Review by Sheila Havard, December 15, 2013
Book: “From my Demi-Paradise: Memoirs” by Kathleen Schmitz-Hertzberg
This book will appeal to any Quaker history buff. Canadian Quakers not only span a wide range of beliefs and come from many different religious backgrounds; they also come from a wide range of national heritages. This book describes Kathleen’s geographic journey from England to Canada and her life-long commitment to Quakerism.
Rather than being a review, this article is a selection of outstanding events I have picked out of Kathleen’s memoirs in the hope of piquing the interest of Friends. From my Demi-Paradise is available from the Quaker Book ServKice.
It was both my interest in Second World War history, and Germany in particular, and a personal motive that led me to this book. Kathleen’s life intersects so many momentous world events – the Second World War, the Berlin air lift, for instance – and also so many landmarks in European and Canadian Friends’ history – Canadian Friends Service Committee, Grimstone Island, Camp Nee-Kau-Nis, the Canadian Friends Historical Association; you name it… As for my personal interest, my mother was born within six years of Kathleen. Both Friends were dispatched to pre-war Germany by the British Quakers to gain first-hand impressions of the persecution of the Jewish population. Both assisted emigrating refugees before the outbreak of war. Did their paths cross? Probably not: my mother visited East Prussia, now part of Poland, while Kathleen travelled extensively in what became West Germany and the German Democratic Republic. Both were in Berlin, but at different times.
From my Demi-Paradise is a kaleidoscope of people and events, fast moving and engrossing. Kathleen sure has a story to tell! The chronological account takes the reader on a journey from prewar Lancashire via Germany to post-war Canada. From Catholicism to Quakerism
As if in premonition of Kathleen’s future work, when she was a child and witnessed an anti-Semitic incident, her mother admonished her “Never be anti-Semitic”. But the main influence leading to her international work was the defining time she spent at Woodbrooke (a Quaker College in Birmingham), where she worshipped, studied and served the local community from 1937 to 1938.
During her pre-World War II time in Germany from April 1938 to January 1939, Kathleen studied German and made many contacts with both Jews and Aryans, Quakers and others. (Her report can be found in the Canadian Quaker History Journal, No. 74, 2009.) She meets Germans of all political persuasions and from all walks of life: ardent Nazi supporters, passive acquiescers in the regime and pronounced opponents Some were hardened outwardly, confused inwardly and wearing a mask. Others had retreated into personal morality and adopted the least line of resistance. Refusing to pass judgment as she fully understands the fear of Nazi reprisals that made decent citizens cope by clamming up, Kathleen concentrates on providing assistance to those desperate to emigrate. Despite her distress at the fanaticism, the atmosphere of hysteria and the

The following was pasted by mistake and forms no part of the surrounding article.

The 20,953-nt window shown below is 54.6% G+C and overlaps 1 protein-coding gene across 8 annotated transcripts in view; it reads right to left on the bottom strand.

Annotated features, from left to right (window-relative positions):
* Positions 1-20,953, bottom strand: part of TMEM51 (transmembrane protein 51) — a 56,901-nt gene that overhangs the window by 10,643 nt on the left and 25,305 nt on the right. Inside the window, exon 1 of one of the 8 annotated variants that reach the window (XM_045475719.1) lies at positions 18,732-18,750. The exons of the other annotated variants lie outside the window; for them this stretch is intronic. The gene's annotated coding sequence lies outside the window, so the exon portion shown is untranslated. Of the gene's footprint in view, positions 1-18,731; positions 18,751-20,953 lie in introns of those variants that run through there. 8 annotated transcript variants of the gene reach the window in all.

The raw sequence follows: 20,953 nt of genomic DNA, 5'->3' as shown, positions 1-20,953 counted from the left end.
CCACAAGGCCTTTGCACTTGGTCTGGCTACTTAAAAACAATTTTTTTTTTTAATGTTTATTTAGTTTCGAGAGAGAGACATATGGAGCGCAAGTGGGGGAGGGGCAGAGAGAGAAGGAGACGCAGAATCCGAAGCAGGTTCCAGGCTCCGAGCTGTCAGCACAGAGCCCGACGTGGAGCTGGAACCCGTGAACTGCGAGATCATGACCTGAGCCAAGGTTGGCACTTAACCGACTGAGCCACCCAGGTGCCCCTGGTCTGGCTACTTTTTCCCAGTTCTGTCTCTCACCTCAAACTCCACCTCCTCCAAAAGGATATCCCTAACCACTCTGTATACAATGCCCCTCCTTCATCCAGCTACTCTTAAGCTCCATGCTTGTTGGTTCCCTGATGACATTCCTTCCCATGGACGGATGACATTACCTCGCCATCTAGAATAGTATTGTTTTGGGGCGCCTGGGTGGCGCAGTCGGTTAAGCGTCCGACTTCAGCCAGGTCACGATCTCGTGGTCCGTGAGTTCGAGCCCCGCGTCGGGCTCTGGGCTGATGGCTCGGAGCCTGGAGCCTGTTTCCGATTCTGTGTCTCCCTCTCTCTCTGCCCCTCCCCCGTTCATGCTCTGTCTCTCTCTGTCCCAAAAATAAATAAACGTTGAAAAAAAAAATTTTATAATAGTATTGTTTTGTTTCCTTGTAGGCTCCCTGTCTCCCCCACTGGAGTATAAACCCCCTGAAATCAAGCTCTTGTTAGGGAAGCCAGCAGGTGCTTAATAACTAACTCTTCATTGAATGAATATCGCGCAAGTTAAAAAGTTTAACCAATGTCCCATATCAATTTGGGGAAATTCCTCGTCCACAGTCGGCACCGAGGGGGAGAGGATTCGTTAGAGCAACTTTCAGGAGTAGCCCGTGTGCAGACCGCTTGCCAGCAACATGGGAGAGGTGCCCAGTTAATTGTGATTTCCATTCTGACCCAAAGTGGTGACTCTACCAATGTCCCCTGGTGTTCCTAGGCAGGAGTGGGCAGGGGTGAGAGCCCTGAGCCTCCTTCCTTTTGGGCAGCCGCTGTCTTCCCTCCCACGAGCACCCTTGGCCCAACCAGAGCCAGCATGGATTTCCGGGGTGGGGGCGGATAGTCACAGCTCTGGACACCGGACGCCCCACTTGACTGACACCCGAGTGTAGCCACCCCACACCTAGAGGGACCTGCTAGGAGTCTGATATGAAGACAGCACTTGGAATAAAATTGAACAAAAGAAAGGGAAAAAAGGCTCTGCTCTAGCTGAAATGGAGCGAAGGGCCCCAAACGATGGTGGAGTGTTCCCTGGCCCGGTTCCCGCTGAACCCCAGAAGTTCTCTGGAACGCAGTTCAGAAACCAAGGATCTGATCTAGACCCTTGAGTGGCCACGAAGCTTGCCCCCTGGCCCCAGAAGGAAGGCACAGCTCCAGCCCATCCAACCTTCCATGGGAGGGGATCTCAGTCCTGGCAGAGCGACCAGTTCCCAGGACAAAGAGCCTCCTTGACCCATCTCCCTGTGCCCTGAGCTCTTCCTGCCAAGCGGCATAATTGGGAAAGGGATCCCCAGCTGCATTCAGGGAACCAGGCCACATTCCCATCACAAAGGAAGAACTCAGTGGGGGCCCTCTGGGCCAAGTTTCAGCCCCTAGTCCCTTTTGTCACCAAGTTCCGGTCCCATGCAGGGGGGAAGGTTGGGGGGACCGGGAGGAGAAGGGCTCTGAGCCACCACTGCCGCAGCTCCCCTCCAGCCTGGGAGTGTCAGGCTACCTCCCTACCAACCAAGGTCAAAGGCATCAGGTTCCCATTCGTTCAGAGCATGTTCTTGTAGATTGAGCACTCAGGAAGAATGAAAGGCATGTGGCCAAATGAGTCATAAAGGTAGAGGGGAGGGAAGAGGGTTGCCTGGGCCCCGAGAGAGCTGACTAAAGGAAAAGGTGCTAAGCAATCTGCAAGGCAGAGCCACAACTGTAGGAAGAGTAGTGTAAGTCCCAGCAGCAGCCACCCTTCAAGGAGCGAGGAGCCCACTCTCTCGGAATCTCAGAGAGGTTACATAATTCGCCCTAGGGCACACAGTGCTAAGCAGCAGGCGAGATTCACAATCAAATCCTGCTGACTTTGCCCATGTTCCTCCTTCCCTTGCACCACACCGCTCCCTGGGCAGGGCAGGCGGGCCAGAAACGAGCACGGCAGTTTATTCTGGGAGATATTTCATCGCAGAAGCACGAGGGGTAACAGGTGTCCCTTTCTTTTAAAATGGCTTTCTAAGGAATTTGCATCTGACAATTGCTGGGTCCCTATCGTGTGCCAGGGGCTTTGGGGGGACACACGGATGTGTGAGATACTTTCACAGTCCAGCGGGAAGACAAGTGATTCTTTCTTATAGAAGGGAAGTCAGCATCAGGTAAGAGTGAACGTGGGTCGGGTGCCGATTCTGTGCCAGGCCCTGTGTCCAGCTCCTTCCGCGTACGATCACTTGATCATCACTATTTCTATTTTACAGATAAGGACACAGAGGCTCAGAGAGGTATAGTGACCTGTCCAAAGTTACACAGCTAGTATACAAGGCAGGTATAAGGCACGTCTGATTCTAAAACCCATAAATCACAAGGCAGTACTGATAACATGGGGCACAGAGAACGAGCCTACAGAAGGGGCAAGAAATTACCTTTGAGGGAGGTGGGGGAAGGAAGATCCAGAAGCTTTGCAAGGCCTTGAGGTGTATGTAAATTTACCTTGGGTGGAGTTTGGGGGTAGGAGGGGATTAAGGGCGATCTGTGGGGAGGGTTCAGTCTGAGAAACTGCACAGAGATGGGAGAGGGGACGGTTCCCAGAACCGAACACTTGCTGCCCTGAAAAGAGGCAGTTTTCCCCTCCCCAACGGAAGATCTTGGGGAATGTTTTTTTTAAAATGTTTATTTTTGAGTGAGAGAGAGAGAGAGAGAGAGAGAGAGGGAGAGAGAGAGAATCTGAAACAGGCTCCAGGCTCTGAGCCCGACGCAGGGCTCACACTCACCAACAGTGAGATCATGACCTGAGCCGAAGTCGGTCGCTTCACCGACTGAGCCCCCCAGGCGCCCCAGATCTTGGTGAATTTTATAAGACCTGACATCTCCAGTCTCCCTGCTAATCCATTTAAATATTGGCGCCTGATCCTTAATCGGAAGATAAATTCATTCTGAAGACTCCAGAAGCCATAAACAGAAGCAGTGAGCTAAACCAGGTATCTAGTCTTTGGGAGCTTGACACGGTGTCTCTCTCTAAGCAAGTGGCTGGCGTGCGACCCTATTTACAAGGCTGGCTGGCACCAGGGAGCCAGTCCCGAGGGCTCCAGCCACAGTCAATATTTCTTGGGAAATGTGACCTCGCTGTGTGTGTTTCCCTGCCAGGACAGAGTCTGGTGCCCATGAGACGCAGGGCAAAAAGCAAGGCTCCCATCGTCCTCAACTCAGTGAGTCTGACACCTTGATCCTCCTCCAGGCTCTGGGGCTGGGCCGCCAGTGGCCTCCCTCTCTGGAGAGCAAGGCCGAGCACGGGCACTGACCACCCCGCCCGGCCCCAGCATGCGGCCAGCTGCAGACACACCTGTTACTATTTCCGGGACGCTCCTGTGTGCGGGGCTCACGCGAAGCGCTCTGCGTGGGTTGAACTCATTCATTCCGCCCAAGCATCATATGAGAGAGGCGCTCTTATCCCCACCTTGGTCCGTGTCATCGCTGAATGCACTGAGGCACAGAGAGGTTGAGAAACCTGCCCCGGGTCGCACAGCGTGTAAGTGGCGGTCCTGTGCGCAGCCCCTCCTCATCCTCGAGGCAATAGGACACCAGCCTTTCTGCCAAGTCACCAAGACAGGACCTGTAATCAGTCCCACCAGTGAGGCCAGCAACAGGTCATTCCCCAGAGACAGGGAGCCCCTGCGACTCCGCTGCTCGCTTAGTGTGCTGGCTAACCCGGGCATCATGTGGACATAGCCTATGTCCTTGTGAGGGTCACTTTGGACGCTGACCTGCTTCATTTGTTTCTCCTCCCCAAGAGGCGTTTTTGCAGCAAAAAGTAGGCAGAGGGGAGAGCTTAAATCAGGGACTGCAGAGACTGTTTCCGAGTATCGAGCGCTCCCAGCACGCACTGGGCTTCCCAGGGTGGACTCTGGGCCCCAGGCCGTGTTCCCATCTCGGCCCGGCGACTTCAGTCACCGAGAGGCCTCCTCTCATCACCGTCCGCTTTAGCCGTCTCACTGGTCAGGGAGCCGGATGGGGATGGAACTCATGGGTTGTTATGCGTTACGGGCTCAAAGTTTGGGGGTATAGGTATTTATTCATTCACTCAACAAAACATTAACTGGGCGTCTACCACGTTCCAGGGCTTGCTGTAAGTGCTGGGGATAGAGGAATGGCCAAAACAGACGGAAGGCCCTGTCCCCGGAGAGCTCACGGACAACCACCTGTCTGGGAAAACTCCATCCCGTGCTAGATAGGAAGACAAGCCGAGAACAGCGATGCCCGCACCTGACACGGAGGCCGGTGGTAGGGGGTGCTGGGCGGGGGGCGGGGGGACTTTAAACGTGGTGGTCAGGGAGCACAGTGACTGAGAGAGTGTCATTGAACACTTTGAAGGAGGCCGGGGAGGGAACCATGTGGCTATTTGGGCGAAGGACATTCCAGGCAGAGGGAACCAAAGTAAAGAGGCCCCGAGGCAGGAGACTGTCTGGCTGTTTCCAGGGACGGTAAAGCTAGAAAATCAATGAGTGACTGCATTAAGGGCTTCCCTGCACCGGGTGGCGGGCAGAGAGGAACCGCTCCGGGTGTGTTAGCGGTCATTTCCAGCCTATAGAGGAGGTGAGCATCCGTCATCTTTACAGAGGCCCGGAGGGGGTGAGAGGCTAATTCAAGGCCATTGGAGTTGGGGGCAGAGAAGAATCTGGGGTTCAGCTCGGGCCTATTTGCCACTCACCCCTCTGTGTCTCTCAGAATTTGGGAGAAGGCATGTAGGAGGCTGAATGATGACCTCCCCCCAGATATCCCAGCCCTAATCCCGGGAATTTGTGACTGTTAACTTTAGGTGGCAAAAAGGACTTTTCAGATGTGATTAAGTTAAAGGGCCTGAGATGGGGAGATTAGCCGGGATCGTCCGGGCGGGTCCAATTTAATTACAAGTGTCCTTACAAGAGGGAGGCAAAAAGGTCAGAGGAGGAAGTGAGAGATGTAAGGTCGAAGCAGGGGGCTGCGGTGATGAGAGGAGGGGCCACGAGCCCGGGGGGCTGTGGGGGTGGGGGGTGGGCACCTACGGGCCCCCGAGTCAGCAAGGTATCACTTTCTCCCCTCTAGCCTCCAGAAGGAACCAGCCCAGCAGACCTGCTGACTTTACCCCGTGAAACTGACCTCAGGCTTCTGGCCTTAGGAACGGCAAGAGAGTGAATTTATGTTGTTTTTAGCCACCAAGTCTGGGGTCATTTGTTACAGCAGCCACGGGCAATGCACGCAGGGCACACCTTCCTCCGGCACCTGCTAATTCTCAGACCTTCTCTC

looming crisis of war, she gains spiritual sustenance from her contacts with Friends scattered throughout the country and attends Yearly Meeting. How I wish I could have joined that jolly Wanderung from Bad Pyrmont to Kassel, hiking through the Weserland with Young Friends after Yearly Meeting! Her faith is sustained by the conviction that German culture, in particular Goethe’s vision of universal brotherhood would overcome the dire situation in the long run.
Kathleen’s bravery is striking. She does not hesitate to speak her mind to SA officers in public or drive in a Jewish doctor’s car, marked on the back with a conspicuous “J”. She remains in Berlin after most non-Germans had left, wanting to remain in touch with the many friends she had made. She demonstrated similar bravery in the Soviet Zone when attending the Young Communists’ Freie Deutsche Jugend gathering, travelling via a detour not authorized by her travel docs.
From June 1948 to May 1949, Kathleen helped to provide spiritual and material sustenance to up to 200 destitute Germans and foreign refugees, along with some 40 other workers in the Charlottenburg “Warming Room”.
The Second World War was spent doing case work in England and Wales and Kathleen worked briefly for the British Friends Service Committee from 1947 to 1948. In 1949, her beloved Fritz finally returned from imprisonment in the Soviet Union. The couple left for Canada in 1952, where they founded a family of three children. Kathleen nevertheless continued her commitment to Quakers by her 7-year role on the Canadian Friends Service Committee. She was also one of the founders of the Canadian Friends Historical Association and was recognized as such at the Association’s annual gathering in 2012. She has been a regular attender at Toronto Meeting for Worship and even at Canadian Yearly Meeting and we hope to continue to see her there in years to come.